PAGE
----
Tax

Of Acquisitions and Spin-offs

Lehman Brothers tax expert Robert Willens explains the ramifications of the IRS's proposed regulations.
Robert WillensJuly 17, 2001

At the end of 2000, the IRS issued proposed regulations that define the circumstances under which an acquisition will be treated [within the meaning of Sec. 355(e)] as part of a plan or series of related transactions that includes a spin-off.

If the acquisition and spin-off are, in fact, part of such a plan, the spin-off will be taxable at the corporate level because the distributed stock will lose its status as “qualified” property.

The proposed regulations, however, only apply to distributions completed after the date such regulations are finalized.

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The proposed regulations have been exceedingly well-received. To inject a welcome degree of certainty into the decidedly uncertain issue—that exists under the “common law”—regarding whether an acquisition and spin-off are sufficiently connected to be considered component parts of a single plan, many taxpayers have requested permission to employ the principles of the proposed regulations in advance of their finalization.

While the IRS has not, in any official way, sanctioned such early adoption of these principles, the evidence continues to mount—as reflected in the private ruling process—that the Service has acceded to these blandishments and is, itself, entirely comfortable employing the tenets of the proposed regulations. Therefore, in evaluating the entitlement of a spin-off that occurs in conjunction with an acquisition to tax-free treatment, it seems entirely prudent for taxpayers to “test” the transaction against the backdrop of the proposed regulations.

The latest evidence of this phenomenon can be found in LTR 200128038. In that case, a spin-off took place and within a short period of time following such spin-off the distributed company’s stock price had appreciated by in excess of 100 percent. The spun-off corporation decided to use this valuable currency to effect an acquisition and, due to the relative sizes of the spun-off corporation and its target, such spun-off corporation issued, in the merger, in excess of 50 percent of its outstanding stock.

If the spin-off and acquisition were deemed to be part of a plan, the spin-off would fail in light of the fact that in excess of 50 percent of the corporation’s stock would then reside in the hands of shareholders not classified as “historical” shareholders. However, the ruling concludes that the issuance of stock in the acquisition was separate from the spin-off and, thus, the acquisition and the spin-off were not part of a prohibited plan.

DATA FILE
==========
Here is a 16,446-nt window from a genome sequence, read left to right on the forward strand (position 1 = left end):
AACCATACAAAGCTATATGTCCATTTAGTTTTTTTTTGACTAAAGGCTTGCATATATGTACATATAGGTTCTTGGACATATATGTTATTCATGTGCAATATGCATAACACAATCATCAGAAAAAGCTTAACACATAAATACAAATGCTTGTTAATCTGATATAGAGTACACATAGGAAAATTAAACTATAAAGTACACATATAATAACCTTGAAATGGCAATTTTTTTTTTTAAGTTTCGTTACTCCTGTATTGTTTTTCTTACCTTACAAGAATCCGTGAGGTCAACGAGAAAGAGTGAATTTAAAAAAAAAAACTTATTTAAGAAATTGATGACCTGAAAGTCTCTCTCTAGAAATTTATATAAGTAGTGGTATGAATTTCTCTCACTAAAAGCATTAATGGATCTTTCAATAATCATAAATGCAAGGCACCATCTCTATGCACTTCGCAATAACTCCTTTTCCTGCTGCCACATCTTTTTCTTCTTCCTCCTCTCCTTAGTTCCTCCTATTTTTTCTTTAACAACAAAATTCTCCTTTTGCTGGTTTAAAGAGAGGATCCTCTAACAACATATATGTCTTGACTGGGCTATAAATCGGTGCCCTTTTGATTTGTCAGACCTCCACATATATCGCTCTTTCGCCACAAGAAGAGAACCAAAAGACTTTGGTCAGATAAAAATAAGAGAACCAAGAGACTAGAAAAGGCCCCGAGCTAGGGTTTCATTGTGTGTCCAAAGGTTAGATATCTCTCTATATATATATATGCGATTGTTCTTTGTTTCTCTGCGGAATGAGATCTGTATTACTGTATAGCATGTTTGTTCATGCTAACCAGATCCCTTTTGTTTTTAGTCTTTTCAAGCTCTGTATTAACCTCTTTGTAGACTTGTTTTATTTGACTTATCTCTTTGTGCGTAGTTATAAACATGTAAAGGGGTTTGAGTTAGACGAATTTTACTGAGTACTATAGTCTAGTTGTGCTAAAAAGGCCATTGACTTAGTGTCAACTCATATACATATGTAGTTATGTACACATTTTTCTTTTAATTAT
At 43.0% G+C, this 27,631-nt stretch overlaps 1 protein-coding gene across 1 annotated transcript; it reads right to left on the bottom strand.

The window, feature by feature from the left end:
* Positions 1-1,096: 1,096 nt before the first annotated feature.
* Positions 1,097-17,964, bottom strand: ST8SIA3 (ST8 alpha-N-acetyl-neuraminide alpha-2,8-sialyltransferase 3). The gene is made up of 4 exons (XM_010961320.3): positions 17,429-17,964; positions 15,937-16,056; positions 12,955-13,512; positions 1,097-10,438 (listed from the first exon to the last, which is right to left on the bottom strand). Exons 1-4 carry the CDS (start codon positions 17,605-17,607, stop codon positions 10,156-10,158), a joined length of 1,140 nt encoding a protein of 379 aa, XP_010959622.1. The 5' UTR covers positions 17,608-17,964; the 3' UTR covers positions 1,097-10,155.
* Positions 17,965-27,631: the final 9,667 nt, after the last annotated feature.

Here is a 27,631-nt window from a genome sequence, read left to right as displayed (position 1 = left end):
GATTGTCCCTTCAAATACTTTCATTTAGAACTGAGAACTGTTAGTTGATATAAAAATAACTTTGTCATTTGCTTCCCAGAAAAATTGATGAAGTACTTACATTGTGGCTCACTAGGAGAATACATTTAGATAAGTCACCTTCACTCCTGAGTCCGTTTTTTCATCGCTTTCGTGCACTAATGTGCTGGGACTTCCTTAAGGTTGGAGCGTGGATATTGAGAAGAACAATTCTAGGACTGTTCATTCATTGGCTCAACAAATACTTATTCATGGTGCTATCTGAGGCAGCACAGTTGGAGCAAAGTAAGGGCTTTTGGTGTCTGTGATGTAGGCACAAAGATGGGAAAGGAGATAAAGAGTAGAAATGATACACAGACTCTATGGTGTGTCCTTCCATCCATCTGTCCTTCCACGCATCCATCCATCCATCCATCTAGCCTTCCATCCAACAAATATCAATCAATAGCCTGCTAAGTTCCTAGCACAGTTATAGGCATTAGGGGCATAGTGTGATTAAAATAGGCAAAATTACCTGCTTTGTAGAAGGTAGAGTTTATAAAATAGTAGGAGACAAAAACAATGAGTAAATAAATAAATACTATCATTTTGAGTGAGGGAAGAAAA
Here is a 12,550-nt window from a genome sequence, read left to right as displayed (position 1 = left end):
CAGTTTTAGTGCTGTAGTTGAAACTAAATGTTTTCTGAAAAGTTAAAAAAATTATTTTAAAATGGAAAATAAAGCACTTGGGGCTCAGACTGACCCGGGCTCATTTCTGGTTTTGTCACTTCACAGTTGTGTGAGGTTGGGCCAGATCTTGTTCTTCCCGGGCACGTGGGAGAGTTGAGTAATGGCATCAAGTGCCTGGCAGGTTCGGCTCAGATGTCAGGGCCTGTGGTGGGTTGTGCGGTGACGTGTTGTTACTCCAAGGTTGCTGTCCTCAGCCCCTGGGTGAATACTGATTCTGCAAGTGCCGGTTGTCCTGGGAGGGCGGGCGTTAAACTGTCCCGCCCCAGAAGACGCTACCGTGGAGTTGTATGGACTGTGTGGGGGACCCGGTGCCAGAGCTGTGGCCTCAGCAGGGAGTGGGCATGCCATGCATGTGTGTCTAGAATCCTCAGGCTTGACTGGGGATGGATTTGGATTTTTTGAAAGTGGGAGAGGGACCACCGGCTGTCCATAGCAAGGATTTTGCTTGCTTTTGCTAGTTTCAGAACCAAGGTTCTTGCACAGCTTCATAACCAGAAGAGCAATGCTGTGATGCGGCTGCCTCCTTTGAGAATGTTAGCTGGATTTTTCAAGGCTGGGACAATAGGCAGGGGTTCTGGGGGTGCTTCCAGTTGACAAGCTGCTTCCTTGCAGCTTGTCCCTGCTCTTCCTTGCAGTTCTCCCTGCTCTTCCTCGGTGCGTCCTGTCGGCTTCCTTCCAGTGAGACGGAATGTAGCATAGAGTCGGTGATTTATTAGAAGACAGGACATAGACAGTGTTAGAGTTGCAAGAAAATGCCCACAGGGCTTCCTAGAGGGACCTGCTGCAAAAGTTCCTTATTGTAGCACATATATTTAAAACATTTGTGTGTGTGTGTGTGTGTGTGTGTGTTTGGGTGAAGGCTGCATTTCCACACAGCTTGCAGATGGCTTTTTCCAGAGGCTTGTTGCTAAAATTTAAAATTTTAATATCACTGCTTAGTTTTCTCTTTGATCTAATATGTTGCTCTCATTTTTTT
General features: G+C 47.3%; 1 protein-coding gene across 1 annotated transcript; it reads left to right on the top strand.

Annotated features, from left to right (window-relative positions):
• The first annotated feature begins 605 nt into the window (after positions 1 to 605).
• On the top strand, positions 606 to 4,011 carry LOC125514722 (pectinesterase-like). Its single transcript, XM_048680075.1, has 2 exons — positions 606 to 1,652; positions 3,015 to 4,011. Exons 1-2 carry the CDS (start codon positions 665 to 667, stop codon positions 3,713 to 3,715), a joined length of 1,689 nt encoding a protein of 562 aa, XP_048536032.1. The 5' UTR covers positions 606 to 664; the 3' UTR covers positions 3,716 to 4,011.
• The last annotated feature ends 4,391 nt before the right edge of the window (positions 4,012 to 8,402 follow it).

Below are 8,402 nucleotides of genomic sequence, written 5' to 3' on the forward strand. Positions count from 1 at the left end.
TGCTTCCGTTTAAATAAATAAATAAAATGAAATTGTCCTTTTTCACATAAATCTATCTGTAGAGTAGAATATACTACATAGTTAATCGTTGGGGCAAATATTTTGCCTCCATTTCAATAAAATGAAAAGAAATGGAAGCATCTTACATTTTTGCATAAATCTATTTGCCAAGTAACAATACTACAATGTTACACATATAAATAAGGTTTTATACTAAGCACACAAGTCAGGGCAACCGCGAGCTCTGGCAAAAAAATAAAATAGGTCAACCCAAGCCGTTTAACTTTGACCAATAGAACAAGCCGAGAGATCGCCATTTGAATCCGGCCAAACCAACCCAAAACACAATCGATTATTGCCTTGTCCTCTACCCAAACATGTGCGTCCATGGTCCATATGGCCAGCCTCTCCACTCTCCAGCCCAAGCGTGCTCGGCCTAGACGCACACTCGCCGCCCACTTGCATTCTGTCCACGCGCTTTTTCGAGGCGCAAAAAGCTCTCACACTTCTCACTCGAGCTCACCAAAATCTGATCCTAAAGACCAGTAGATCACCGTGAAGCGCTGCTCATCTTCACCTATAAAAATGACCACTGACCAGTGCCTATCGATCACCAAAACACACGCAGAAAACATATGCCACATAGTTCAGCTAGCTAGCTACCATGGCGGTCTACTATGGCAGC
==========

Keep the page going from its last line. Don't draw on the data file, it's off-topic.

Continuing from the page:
In reaching this conclusion, the Service relied–seemingly exclusively– on the fact that the overall transaction exhibited “factors,” set forth in the proposed regulations, “tending to show” that the acquisition and distribution are not connected.

Thus, the taxpayer prevailed for the following reasons:

  • The agreement and plan of merger were entered into more than six months after completion of the distribution;
  • Neither the distributing corporation nor the controlled corporation and the acquirer, or any potential acquirer, discussed the acquisition, or a similar acquisition, prior to the distribution;
  • There was an identifiable, unexpected change in market or business conditions (here, the marked increase in the value of the distributed corporation’s stock), after the distribution, that resulted in the “unexpected”; the acquisition;
  • The distribution was motivated by a corporate business purpose (here, both “fit and focus” and the desire to provide, through the creation of an ESOP, equity interests to the corporation’s employees) other than a purpose to “facilitate” the acquisition or a similar acquisition, and,
  • The distribution would have occurred, at approximately the same time, and in similar form, regardless of the acquisition or a similar acquisition.

LTR 200128038 sets forth a particularly pro-taxpayer set of facts. However, if the principles of the proposed regulations were not liberally employed to reach what seems like an a fortiori result, the question of whether the acquisition and distribution were impermissibly connected would have to be analyzed under the uncertain standards set forth in the statute and its legislative history: Those guidelines, sparse at best, do not provide the certainty and objectivity that taxpayers can prudently rely on to plan transactions.

Accordingly, it is to the IRS’s credit that it has recognized the untenable situation that a lack of standards fosters and–somewhat out of character–has chosen to redress this problem by accelerating the application of the detailed analytical standards embodied in the proposed regulations.

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